Tears of Freedom: Recasting Women and the Nation in Wajeda Tabassums Urdu Short Stories
Karline McLain, University of Texas, Austin
Wajeda Tabassum (b. 1935) is an Urdu author from Hyderabad who has published twenty-eight books and received much critical acclaim amongst Urdu-language audiences. Yet, because only one of her stories is available in English, Tabassums work is little-known to non-Urdu-language readers. In this paper I will analyze three of Tabassums stories"Aazaadii ke Aansuu" (Tears of Freedom, 1977), "Utran" (Hand-Me-Downs, 1977), and "Jaise Dariyaa" (Like a River, 1979)and will draw upon interviews I conducted with Tabassum in order to bring to light her important commentary on the status of Muslim women in modern India. In 1948 Tabassum witnessed the unseating of the nizam in Hyderabad, and several of her stories portray the decadent lives of the nobility and the peasant revolt during this period. These stories bring a unique perspective to this historical period by featuring female rural and lower-caste protagonists, raising issues that were emerging as central concerns to the womens movement in the seventies. Furthermore, Tabassums usage of a Dakkani dialect of Urdu and of begamati zaban (womens speech) contribute a sense of sociolinguistic realism to her writing that further shifts the focus away from the historians emphasis on the domain of high (male) politics and towards the local and the lived.
Refiguring the Feminine: Mapping the Social and Cultural Lives of Women in Dalit Literature
Laura Brueck, University of Texas, Austin
In their 1972 manifesto, the Dalit Panthers include the category of women under their definition of the word "Dalit," widening the connotation of the term to include anyone oppressed under the rubric of caste, religion, or gender. This was a symbolic shift widely heralded by womens organizations across India. In recent years, however, many Dalit women authors and activists have been careful to point out the need to represent the unique social position of Dalit women as one subjected to the multi-valent hierarchies of caste and gender. In an effort to explore this re-positioning of Dalit women in the sphere of cultural representation, I will utilize extensive material from the life and career of Kusum Meghval. Dr. Meghval is a Dalit activist, founder of the Rajasthan Dalit Literature Academy, and the author of works of poetry, fiction, and research in Hindi. Using her fiction and poetry, as well as interviews conducted with her on the topics of creative writing and social reform, I will delineate certain themes in the depiction of Dalit womens identities. What is the nature of womens resistance to caste oppression? How are Dalit womens experiences rendered poetically? What makes the poetic representation of resistance revolutionary?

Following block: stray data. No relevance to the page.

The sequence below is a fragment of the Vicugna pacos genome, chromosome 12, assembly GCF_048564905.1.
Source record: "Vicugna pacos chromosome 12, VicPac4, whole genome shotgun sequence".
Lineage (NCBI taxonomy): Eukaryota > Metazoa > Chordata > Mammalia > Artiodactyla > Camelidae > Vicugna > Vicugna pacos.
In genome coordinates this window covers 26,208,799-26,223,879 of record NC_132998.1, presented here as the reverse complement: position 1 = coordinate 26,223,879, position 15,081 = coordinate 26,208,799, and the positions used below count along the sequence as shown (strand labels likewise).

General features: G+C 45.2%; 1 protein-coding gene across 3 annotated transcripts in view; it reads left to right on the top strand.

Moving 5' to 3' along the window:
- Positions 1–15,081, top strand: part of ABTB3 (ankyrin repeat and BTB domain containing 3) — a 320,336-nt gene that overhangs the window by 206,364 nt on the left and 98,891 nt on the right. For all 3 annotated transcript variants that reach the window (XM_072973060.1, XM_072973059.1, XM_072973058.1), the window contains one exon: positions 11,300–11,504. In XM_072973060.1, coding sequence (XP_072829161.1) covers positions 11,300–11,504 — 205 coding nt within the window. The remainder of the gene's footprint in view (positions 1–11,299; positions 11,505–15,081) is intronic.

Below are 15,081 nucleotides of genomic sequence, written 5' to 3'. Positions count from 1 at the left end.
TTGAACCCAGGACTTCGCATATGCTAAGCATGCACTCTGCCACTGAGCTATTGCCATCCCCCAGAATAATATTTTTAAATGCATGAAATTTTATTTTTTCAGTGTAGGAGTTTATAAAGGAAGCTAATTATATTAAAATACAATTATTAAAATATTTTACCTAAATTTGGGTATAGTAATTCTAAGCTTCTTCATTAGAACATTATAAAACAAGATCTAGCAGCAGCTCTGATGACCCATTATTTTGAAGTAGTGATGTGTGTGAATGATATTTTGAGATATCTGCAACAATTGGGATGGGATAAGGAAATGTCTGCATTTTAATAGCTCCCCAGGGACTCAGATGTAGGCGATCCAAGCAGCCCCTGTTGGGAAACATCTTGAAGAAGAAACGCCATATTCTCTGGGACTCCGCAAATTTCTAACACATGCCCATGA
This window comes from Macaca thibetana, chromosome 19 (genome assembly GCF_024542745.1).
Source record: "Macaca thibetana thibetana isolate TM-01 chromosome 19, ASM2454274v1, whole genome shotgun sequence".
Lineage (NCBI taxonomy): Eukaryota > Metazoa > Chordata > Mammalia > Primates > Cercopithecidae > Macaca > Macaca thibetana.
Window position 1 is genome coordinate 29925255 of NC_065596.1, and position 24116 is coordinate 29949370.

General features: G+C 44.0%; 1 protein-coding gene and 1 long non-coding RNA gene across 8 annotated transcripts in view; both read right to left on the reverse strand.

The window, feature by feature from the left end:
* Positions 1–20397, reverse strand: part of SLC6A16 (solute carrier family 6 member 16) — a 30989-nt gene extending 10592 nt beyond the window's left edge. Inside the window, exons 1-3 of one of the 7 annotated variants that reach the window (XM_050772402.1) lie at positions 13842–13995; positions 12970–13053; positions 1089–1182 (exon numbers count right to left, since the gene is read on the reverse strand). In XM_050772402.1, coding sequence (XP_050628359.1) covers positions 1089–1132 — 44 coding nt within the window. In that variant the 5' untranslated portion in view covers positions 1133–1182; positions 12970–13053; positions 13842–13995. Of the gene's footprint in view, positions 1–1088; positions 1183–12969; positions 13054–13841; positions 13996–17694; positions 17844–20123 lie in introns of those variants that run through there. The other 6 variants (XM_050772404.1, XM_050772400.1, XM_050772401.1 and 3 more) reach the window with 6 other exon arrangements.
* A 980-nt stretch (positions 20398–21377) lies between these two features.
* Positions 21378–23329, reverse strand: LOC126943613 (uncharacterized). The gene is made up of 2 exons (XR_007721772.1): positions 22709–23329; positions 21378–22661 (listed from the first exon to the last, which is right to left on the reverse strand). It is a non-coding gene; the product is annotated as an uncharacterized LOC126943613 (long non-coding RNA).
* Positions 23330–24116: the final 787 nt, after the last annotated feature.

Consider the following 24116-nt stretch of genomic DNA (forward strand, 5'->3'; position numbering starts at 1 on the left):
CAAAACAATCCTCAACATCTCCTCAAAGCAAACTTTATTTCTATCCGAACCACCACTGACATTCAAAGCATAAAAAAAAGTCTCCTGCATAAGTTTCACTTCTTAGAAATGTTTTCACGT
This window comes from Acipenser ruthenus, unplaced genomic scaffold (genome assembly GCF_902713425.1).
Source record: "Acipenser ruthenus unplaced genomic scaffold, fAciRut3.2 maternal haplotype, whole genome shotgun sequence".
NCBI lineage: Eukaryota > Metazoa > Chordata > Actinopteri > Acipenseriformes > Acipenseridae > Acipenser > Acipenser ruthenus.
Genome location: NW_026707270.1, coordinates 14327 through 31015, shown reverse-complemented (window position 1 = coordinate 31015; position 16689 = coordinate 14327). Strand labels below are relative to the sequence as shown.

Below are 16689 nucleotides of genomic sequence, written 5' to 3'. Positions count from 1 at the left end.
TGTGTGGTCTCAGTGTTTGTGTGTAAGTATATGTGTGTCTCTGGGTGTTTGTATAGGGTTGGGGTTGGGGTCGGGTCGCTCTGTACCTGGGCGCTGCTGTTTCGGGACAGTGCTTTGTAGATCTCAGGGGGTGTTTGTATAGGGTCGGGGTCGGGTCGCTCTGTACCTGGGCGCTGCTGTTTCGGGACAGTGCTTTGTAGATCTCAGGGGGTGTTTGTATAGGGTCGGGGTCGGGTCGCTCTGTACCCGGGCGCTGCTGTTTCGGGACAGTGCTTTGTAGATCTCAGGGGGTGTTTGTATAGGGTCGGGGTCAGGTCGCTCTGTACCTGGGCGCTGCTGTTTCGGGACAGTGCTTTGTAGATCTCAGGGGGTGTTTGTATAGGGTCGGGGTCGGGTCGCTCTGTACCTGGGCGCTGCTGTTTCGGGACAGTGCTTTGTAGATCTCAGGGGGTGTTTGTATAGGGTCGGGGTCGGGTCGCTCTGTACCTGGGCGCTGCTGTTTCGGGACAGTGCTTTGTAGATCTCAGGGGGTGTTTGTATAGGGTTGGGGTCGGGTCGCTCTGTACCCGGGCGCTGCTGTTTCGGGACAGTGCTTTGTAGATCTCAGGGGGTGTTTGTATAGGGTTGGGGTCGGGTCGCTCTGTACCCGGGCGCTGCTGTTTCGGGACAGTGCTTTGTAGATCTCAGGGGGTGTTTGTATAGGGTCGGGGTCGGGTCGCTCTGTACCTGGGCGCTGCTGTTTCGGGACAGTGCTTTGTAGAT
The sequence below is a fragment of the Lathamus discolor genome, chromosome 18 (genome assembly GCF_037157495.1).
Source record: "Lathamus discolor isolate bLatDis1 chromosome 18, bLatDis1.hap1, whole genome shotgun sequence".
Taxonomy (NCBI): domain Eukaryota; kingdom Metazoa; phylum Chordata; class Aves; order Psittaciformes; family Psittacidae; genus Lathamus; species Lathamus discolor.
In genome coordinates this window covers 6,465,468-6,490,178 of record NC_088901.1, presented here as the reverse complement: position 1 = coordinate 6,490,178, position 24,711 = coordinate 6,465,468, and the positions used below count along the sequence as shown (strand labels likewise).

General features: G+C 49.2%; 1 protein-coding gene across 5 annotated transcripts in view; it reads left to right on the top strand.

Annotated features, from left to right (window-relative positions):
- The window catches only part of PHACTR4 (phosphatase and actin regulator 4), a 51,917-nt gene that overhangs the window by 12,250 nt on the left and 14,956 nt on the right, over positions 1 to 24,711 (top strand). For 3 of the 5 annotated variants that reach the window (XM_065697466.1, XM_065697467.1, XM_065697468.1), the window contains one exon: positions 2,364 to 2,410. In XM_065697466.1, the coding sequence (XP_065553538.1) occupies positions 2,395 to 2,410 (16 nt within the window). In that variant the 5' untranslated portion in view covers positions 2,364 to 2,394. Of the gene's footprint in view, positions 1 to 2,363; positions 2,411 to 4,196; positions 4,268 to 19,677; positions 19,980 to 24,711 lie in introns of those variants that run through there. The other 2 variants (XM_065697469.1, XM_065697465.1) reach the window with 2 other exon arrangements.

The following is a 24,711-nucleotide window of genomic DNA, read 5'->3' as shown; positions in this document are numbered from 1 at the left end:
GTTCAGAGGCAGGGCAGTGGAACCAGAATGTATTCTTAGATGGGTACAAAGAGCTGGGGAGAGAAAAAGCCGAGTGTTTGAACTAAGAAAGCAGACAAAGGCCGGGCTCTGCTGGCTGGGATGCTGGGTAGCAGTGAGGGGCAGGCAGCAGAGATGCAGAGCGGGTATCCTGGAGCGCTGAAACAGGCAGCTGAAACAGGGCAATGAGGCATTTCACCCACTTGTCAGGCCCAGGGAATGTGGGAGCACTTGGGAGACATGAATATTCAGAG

Framing the Writer-Activist: Arundhati Roy and the Journey from Fiction to Court
Modhurima Dasgupta, Brown University
In March of 2002, Indian writer Arundhati Roy was jailed and fined by the Supreme Court of India for contempt of court. This paper examines the way in which Roy herself frames how in just five years she has gone from publishing her first novel (the wildly successful, Booker Prize-winning The God of Small Things) to imprisonment for criticizing the judiciarys decision on the Narmada Dam construction project. Her journey takes us from novelist to feminist to essayist to activist, and finally to her own reluctant self-label as the new breed of "writer-activist" who she says has the "onerous responsibility" that comes with being a writer in India. This paper gives special consideration to how Roy casts the burden of Indias writers and artists in general to bring contentious social issues into the space of common understanding. In addition, it reveals how Roy applies the feminist ethos that she was raised with (through her mother, feminist activist and educator Mary Roy) in her writings on behalf of many causes, including the Narmada Bachao Andolan, Dalit women writers, the anti-nuclear campaign, and the anti-globalization movement, to name a few.
Organizer and Chair: David Ludden, University of Pennsylvania
Discussant: Sugata Bose, Harvard University
Many scholars, in various disciplines, are now exploring the messy spatial parameters of the world that American area studies has chopped up into neatly conventional regions. In the context of globalization, new academic approaches and political struggles now contest the established meanings of geography so as to expand the intellectual space available for area studies. This panel presents recent research that indicates intersections and divergences among disciplines that are expanding South Asia.
Mapping Persia, India, and Asia: 7501750
Richard M. Eaton, University of Arizona